Educating the Common Agent: Kant on the Varieties of Moral Education

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11 Citations (Scopus)


I discuss the relation between Kant’s trust in the rational capacities of ordinary agents and education. First, I show that Kant is very optimistic regarding our common moral capacities. Then I discuss what room this leaves for moral education. I argue that a discussion of Kant’s conception of moral education should distinguish between different functions of education: (i) education is necessary for agents to make the transition from a purely instrumental to a pure practical use of reason (Basic Education); (ii) education can strengthen the motivational force of the moral law by presenting the moral law in all its dignity and clarity (Motivational Education); (iii) education can instruct agents about the source of morality and offer an abstract formula of the Categorical Imperative (Philosophical Education); and (iv) education can enhance agents’ capacity to apply general moral principles to concrete cases (Education of Judgement).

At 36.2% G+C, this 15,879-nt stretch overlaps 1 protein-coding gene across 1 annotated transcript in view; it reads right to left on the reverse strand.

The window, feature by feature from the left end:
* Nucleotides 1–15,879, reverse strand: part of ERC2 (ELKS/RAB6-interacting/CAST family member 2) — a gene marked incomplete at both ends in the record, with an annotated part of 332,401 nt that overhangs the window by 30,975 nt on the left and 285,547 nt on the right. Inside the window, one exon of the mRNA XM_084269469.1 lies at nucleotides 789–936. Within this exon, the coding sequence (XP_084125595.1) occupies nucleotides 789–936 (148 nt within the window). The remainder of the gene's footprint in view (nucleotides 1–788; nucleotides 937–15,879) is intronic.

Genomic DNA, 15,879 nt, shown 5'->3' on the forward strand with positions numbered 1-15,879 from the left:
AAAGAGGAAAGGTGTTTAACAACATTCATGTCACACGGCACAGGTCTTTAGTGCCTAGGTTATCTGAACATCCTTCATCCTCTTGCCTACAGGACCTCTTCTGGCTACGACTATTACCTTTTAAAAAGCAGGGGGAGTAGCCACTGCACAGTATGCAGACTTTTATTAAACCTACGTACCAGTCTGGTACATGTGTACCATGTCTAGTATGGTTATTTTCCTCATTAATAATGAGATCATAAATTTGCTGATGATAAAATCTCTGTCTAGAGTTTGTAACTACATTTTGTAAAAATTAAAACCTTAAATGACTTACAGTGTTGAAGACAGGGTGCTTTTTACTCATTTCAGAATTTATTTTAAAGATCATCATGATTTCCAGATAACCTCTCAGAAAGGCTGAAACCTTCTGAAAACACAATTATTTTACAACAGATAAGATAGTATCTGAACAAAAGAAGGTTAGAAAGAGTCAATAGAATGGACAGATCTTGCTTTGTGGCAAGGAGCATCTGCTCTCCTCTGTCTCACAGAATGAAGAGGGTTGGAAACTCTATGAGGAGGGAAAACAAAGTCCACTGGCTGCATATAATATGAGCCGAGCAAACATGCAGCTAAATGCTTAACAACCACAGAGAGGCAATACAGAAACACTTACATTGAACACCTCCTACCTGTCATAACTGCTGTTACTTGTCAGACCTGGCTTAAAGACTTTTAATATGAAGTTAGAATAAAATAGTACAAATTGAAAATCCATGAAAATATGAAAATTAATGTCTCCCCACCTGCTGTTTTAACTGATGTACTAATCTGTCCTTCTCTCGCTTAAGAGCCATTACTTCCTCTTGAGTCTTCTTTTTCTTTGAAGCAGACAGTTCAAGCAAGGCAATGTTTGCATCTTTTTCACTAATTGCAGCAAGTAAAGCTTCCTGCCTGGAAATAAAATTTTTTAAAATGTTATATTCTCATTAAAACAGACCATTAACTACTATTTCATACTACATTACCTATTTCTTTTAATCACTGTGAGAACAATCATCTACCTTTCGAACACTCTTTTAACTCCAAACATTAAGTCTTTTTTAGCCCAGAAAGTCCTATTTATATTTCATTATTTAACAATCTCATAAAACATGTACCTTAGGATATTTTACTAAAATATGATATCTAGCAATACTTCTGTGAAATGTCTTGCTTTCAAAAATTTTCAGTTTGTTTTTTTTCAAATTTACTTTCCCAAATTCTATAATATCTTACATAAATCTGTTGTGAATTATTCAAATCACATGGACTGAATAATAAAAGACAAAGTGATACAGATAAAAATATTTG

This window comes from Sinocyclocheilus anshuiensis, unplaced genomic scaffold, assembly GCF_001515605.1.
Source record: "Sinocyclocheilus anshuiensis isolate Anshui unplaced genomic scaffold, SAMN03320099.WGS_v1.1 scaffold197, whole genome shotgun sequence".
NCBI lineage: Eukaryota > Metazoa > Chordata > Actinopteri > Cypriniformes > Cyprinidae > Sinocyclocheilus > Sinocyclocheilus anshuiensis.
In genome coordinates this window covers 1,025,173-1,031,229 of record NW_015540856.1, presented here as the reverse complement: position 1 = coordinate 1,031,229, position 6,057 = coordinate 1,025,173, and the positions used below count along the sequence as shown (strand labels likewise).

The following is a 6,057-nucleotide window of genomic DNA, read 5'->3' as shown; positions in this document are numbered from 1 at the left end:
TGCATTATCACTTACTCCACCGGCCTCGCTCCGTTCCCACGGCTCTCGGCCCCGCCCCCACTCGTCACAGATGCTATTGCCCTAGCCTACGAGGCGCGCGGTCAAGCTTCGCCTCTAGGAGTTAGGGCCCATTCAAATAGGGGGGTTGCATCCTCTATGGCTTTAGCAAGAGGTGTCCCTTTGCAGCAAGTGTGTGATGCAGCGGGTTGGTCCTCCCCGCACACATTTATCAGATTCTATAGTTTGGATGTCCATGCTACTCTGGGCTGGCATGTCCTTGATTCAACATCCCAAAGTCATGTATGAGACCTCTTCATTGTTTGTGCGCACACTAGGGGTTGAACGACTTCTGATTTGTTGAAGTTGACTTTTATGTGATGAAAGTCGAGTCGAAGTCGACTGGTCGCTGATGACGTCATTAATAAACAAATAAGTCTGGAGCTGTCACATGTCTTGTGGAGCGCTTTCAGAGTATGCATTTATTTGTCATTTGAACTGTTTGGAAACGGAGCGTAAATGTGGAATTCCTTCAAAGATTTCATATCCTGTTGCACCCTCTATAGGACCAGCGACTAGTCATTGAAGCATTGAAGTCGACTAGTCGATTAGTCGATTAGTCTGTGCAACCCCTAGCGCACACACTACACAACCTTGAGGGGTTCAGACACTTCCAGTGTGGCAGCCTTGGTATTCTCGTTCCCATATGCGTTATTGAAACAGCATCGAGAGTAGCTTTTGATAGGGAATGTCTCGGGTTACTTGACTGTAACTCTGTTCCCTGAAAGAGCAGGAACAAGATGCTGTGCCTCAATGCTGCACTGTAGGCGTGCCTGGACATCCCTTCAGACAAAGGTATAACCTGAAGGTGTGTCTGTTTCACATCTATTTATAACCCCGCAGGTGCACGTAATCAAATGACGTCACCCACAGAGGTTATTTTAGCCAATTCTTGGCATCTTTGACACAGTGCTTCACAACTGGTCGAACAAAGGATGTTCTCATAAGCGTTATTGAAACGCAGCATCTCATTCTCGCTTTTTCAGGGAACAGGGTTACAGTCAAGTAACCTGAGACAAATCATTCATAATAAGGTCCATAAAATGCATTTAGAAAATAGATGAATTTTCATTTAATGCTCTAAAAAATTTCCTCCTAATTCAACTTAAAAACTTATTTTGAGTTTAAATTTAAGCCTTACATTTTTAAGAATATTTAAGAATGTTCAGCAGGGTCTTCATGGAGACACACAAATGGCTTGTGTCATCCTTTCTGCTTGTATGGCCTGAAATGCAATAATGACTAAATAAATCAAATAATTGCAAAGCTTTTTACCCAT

Original languageEnglish
Pages (from-to)358-87
Number of pages29
JournalArchiv für Geschichte der Philosophie
Issue number3
Publication statusPublished - 2015


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